The internet is still extremely young. It was first developed in the 1960’s and 70’s as a method of computers passing information to each other. But before then, information was passed from person to person by writing letters, or by going to a library and reading a book (ah the good old days). Most of the books written about religion were done so by scholars, as they were usually the only ones who could get published on the subject. These scholars usually studied at such a high level that many could not grasp the concept of their practices. Many people got their questions answered by their local vicar; they’d turn up, sit in a pew and accept what they were being told. The sermons they heard were just be focused on what can be taken from scripture and how they should apply such lessons to their lives. Each church and denomination could control what their congregation was exposed to, not always deliberately, but I’ll come back to that. It was much harder to hear (and express) different views in those days.
The internet changed everything. Information was suddenly freely available and freely exchanged; it connected the world in a way that had never been seen before. Suddenly, people were faced with a multitude of views that not only differed from their own, but they were hearing opinions that they never knew existed. Information that was reserved for scholars flooded in at an approachable level and really changed the entire landscape of theological discussion; and many were not prepared for it. It got people thinking and threw up questions of what were their churches not telling them. It has caused people to turn away from the Christian faith, it has caused others to re-evaluate everything they thought they knew about the Bible. Questions of history, inerrancy, what it means to have faith, even what it means to be part of a church, all came under scrutiny. This is before we even get into the unleashing of atheistic views, which brings about its own set of challenges.
Like many things, the internet has its good and bad points. It really has opened up the discussion of religion, and allowed people to engage with other viewpoints to help understanding. It’s also helped people to understand where their faith lies and indeed strengthened it. However, there is a lot of misinformation on the internet regarding many things; the internet is largely unregulated and the only knowledge you need to publish something is to know how to turn on your computer. It is very difficult pulling out the correct information – due to the anonymity that the internet provides, people can write/promote what they want without worrying about the consequences and are not slow to do so (especially if they think you’re wrong) Sadly, many Christians think this gives them a free pass to say what they want as well; I’ve lost count of how many times I’ve been branded a heretic or not a true Christian for speaking my mind, and more than once I’ve been told I’m going to burn in hell for my theological views; and this is nothing compared to what some are subjected to. It’s a very challenging place to be.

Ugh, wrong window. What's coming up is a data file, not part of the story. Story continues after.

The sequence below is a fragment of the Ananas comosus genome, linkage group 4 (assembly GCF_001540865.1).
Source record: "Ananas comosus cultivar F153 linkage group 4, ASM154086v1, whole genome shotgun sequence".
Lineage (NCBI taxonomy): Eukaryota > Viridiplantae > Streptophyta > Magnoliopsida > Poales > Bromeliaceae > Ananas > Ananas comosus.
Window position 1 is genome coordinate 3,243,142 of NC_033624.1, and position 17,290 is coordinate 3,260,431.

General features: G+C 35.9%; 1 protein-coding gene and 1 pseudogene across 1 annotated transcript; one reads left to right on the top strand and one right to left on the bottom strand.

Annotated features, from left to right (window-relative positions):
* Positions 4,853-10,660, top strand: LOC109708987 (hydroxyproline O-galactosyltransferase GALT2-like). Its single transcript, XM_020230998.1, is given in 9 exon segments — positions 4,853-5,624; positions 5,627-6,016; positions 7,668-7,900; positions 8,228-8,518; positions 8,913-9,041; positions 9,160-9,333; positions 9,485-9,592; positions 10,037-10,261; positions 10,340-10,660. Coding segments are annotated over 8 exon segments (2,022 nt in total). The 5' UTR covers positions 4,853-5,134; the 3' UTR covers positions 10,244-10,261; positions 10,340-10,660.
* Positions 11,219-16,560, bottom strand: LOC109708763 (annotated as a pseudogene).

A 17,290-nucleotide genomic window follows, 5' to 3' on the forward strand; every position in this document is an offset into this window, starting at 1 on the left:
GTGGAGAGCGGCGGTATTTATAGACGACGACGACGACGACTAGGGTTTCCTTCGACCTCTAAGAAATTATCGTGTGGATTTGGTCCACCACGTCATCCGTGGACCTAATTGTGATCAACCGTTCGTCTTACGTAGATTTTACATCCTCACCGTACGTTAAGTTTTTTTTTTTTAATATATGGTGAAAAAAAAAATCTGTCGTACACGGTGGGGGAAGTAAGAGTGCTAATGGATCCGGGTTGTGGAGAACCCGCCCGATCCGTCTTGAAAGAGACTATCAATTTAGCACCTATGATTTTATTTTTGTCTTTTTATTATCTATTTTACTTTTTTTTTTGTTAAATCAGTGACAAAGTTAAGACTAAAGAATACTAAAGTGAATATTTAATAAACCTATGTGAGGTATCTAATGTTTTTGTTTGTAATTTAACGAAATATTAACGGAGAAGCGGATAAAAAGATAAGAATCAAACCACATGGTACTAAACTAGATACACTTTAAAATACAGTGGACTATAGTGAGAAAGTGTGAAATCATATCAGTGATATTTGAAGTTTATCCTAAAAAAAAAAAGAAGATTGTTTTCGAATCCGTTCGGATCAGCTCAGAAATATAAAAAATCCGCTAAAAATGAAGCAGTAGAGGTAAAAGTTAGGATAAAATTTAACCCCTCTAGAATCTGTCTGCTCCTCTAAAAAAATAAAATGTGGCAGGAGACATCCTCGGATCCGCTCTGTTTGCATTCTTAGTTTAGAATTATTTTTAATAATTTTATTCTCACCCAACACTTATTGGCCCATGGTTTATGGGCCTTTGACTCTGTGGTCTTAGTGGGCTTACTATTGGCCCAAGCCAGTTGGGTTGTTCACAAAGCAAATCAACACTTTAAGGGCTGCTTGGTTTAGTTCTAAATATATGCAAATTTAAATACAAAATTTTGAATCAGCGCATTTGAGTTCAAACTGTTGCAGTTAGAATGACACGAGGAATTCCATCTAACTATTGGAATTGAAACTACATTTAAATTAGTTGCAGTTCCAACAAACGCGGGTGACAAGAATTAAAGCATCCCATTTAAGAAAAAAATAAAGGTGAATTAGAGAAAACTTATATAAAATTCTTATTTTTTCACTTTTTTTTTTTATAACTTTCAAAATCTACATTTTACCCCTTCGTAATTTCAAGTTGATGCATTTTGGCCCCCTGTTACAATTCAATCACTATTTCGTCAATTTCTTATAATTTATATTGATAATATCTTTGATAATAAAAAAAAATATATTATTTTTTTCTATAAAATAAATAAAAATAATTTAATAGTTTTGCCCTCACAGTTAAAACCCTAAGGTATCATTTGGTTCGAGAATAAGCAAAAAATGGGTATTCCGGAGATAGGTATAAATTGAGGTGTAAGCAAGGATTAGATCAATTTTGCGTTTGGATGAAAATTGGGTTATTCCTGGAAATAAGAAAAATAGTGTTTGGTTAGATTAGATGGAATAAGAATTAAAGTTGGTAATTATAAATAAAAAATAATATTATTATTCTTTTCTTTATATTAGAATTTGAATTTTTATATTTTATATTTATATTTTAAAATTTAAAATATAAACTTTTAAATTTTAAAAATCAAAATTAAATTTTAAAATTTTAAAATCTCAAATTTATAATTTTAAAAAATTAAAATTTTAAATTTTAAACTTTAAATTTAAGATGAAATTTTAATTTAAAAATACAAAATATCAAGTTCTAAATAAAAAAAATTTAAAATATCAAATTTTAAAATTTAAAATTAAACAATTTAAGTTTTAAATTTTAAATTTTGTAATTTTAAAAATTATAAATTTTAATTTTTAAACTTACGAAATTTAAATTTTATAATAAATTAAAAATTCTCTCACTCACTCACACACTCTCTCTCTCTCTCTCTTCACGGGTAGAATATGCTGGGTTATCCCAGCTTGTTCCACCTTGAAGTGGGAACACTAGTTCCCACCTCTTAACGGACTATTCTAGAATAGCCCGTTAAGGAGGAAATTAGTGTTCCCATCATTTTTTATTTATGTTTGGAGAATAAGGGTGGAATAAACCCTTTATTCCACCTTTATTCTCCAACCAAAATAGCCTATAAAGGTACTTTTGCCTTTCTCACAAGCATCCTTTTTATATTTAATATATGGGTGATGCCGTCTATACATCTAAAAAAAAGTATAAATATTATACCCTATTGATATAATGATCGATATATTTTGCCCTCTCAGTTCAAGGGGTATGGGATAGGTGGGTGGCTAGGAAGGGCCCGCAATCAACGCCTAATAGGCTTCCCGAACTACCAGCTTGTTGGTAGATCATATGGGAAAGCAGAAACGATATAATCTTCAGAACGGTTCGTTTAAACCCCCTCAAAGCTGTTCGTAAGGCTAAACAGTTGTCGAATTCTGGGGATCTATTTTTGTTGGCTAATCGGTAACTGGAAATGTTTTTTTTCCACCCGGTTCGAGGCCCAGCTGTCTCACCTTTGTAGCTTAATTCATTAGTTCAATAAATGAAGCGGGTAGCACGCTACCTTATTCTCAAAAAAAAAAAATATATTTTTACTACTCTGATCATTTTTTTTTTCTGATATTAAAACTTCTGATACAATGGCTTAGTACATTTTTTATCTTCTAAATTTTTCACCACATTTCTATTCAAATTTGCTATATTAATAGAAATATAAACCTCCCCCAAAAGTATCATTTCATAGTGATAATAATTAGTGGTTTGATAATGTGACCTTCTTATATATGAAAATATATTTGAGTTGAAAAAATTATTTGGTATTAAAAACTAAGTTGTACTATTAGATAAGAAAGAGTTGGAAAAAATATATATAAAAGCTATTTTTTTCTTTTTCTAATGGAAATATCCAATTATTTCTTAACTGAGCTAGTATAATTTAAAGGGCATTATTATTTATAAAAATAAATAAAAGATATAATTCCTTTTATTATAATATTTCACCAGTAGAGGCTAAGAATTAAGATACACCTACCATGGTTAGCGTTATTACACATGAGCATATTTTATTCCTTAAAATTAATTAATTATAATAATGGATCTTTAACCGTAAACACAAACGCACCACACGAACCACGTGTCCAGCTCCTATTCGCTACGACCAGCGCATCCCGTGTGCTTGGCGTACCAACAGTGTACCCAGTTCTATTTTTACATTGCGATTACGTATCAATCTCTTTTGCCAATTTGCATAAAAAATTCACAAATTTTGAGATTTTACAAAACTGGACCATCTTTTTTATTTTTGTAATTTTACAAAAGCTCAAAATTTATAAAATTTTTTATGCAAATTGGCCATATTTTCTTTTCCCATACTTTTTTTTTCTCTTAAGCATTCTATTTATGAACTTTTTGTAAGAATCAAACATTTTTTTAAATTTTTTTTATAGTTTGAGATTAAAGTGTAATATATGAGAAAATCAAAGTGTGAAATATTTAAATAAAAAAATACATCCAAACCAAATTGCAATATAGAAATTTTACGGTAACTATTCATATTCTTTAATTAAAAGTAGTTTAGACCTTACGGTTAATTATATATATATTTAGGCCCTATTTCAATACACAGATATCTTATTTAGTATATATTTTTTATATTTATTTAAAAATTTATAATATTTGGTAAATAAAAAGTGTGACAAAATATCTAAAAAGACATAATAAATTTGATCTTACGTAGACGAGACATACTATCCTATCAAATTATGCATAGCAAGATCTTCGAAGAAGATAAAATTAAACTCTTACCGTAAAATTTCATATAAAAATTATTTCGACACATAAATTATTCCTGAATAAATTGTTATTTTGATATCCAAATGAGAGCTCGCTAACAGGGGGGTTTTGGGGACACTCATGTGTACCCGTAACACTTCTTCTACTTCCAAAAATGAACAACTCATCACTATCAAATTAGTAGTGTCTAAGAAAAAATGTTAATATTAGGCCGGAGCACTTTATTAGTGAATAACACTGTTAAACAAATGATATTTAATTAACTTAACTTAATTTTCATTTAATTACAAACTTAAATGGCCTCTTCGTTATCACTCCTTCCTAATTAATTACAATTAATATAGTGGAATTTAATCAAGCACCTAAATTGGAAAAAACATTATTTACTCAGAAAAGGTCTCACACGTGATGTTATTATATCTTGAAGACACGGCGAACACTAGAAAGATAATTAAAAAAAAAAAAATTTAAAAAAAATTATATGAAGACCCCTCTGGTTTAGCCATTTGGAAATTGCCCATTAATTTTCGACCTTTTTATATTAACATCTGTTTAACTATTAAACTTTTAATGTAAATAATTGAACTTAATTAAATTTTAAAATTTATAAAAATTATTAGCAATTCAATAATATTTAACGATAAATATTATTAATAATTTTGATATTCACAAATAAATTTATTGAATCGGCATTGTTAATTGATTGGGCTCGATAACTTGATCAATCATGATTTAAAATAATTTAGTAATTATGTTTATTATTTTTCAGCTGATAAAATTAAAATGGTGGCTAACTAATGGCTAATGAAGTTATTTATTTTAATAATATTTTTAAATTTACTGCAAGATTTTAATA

Beyond just allowing information, the internet has questioned and changed what it means to be a community. People are spending more time online than ever before and it’s changing how we interact with each other. Many Christians are now members of online churches rather than walking into a church building. The internet is also a bit of a paradox; whilst it promotes itself as a place of free speech, it doesn’t always allow the space and time needed for people to wrestle freely with their issues. People have taken the “circle the wagons” mentality, where only their viewpoint is valid and should not be questioned by others on the internet. This is not restricted to Christian sites either. It puts the focus on where we differ as people rather than sharing what we have in common; this is something that’s probably permeating my blogs a bit of late.
You can’t escape the information and critiques now and churches need to do more to interact with what people are asking, if they don’t, someone else will. There is now an atheist hotline, and it’s things like this that Christians now have no choice but to acknowledge that we must truly engage with the questions and not just trot about our doctrinal mantra. We also need to be encouraged to ask questions – we can’t answer a question before we’ve asked it ourselves.
The internet has changed the world, it’s here to stay and yes, it is rather apt to use a website to comment on the internet, this has not escaped me.